This work addresses the design of utility plants incorporating technologies to process biomass, manure, solar radiation, and wind to generate steam and electricity. To capture the hourly and interannual variability of solar and wind resources, an optimization framework is proposed. The framework involves clustering methods to capture the variability of solar and wind resources and a multiperiod design optimization problem minimizing operating and investment costs. Results show that the number of representative days impacts both the minimum cost and the plant topology. To study this impact, a methodology using multiple samples of representative days and two approaches to select design solutions are proposed and discussed through extensive computational results. Overall, two plant topologies were identified, one integrating syngas and the other a biomass boiler. The biomass-based plant showed 1% lower investment and 10% lower operating costs but requires additional make-up power from an external grid.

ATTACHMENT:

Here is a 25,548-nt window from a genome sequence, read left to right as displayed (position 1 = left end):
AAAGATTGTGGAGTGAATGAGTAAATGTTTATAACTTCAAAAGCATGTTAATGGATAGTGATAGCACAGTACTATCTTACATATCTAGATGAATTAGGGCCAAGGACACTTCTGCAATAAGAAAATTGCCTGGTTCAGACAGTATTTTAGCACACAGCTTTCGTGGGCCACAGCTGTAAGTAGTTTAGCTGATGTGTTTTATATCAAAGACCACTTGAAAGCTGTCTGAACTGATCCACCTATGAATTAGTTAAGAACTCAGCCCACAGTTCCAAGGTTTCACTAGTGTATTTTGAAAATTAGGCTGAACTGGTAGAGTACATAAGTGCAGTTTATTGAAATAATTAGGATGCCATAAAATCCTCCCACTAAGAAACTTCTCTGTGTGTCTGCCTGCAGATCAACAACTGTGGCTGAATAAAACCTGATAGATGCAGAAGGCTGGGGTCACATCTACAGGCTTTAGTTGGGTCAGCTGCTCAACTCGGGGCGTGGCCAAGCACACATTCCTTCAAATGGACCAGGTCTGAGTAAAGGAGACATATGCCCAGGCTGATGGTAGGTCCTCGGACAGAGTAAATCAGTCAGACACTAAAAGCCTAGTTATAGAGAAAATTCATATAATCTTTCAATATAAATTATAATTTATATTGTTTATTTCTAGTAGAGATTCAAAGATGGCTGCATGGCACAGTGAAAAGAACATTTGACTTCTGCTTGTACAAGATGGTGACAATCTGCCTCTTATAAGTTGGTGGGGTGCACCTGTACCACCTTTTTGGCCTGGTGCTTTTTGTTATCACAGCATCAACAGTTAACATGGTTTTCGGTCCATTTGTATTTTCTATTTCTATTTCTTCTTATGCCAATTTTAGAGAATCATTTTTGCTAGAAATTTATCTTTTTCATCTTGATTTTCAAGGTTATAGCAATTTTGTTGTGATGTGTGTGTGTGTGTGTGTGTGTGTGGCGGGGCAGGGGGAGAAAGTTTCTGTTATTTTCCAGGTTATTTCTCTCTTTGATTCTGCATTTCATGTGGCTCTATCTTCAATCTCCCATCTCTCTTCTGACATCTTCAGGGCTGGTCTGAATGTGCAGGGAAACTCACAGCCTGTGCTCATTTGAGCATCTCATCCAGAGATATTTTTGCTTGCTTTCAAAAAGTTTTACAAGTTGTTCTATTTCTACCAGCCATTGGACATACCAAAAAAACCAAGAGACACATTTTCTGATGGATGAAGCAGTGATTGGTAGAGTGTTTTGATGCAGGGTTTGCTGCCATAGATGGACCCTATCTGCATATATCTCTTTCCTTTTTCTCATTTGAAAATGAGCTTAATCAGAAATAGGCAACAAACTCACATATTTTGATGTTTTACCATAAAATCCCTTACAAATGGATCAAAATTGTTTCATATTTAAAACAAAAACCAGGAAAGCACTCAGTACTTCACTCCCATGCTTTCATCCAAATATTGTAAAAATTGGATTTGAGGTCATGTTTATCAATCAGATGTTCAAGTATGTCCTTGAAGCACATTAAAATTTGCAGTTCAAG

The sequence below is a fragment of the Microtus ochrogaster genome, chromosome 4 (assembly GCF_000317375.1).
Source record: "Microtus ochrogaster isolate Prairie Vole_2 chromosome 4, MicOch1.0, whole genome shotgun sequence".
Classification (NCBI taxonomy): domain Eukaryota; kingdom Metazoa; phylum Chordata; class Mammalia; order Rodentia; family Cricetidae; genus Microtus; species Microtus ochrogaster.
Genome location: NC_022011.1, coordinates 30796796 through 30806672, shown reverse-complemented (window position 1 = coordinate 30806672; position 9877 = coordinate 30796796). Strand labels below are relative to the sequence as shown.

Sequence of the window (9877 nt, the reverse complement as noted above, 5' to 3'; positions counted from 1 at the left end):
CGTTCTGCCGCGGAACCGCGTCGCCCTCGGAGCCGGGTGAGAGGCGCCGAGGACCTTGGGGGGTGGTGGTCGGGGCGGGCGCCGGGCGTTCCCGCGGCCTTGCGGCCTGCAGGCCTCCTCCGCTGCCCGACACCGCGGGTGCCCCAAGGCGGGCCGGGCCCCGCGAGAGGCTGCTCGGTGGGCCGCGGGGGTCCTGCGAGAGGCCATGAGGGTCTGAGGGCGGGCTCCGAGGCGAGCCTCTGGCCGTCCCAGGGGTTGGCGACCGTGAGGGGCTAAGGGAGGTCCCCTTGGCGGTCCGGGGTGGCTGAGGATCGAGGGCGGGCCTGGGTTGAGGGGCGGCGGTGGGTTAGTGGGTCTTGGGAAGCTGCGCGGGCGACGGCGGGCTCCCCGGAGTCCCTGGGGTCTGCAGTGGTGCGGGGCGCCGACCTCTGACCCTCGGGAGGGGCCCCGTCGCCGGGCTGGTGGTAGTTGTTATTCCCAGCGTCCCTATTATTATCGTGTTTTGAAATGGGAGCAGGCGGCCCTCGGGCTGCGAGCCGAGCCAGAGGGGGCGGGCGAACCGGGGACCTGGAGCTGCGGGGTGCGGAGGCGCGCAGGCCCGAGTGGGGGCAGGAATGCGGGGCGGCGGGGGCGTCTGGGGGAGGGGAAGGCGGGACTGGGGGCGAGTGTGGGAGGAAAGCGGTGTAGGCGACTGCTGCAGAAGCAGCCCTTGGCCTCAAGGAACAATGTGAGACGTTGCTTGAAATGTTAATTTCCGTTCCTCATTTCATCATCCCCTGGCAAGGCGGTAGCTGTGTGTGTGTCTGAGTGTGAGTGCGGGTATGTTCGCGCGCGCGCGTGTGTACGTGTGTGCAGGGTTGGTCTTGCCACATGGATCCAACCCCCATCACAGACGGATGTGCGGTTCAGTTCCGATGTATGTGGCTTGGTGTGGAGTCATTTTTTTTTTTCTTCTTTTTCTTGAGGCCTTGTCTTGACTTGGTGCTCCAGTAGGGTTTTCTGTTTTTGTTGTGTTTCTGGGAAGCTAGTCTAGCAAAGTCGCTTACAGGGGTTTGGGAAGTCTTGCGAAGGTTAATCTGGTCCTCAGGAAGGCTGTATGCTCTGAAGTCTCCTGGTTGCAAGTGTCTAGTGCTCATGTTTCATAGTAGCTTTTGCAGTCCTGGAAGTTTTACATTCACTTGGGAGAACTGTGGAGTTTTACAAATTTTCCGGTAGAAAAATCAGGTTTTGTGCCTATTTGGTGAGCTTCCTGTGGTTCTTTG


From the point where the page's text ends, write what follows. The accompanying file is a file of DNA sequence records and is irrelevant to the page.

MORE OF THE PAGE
|Original language||English (US)|
|Journal||COMPUTERS & CHEMICAL ENGINEERING|
|State||Published - Dec 31 2022|
Bibliographical noteKAUST Repository Item: Exported on 2023-02-27
Acknowledgements: Support from the National Council for Science and Technology, CONACYT, Mexico, for a twelve-month stay of S.I. Pérez-Uresti at the University of Salamanca, Spain, is gratefully acknowledged, as well as the assistance of the KAUST and the PSEM3 research group.